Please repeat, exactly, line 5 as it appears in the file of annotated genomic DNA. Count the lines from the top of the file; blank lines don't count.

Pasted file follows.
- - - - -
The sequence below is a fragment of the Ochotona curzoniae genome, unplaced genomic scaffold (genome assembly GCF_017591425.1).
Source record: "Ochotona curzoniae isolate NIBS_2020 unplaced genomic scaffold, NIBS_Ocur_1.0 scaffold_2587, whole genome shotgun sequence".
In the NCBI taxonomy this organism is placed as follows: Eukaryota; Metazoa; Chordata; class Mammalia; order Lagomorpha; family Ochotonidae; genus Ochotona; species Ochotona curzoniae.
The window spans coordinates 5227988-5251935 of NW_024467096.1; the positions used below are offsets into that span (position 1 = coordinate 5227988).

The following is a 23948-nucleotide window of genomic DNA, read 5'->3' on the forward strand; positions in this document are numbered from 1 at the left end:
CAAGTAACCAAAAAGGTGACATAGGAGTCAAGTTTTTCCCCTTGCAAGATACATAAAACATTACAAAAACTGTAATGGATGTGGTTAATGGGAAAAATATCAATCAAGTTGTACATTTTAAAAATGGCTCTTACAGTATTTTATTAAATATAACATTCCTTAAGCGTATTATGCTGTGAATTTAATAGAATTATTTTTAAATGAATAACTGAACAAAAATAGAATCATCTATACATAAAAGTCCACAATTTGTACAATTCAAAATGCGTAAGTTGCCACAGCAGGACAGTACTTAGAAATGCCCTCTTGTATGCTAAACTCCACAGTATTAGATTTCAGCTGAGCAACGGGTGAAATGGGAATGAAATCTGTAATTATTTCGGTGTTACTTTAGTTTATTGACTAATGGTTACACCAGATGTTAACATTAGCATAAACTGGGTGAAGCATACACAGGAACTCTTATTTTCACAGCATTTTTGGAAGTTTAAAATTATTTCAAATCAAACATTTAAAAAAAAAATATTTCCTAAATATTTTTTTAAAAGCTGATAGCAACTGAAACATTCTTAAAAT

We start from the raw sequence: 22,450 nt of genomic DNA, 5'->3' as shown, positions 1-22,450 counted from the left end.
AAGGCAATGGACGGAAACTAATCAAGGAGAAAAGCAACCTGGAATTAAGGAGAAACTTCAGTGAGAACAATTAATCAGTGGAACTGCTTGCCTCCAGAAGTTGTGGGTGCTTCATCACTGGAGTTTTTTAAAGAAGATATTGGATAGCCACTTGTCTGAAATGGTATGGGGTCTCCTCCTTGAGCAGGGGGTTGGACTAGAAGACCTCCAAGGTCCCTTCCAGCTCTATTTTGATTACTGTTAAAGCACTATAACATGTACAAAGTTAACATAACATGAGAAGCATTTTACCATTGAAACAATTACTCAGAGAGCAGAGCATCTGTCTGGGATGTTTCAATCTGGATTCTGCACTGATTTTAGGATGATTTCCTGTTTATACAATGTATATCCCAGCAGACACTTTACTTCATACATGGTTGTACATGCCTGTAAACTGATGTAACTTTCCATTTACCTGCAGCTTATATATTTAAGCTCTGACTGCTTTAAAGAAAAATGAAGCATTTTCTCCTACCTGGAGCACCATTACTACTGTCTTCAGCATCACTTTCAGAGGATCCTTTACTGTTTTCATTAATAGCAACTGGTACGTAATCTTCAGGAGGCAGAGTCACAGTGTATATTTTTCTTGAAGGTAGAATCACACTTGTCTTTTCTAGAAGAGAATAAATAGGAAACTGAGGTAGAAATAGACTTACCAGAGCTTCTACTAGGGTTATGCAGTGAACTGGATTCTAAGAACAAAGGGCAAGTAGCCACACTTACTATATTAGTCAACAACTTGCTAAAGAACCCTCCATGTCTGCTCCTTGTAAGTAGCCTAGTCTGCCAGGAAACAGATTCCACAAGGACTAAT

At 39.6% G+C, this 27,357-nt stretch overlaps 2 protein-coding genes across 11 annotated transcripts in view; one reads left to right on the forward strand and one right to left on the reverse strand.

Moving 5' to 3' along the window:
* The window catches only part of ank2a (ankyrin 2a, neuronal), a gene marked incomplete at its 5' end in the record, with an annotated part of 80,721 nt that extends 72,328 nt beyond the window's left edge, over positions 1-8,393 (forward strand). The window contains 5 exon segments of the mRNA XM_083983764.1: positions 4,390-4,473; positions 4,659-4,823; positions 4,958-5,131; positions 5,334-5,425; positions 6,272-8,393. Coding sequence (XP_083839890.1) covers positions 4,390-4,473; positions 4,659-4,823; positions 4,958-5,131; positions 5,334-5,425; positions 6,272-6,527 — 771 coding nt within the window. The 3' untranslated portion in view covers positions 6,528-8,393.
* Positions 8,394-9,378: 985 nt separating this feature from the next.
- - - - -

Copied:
The following is a 23948-nucleotide window of genomic DNA, read 5'->3' on the forward strand; positions in this document are numbered from 1 at the left end: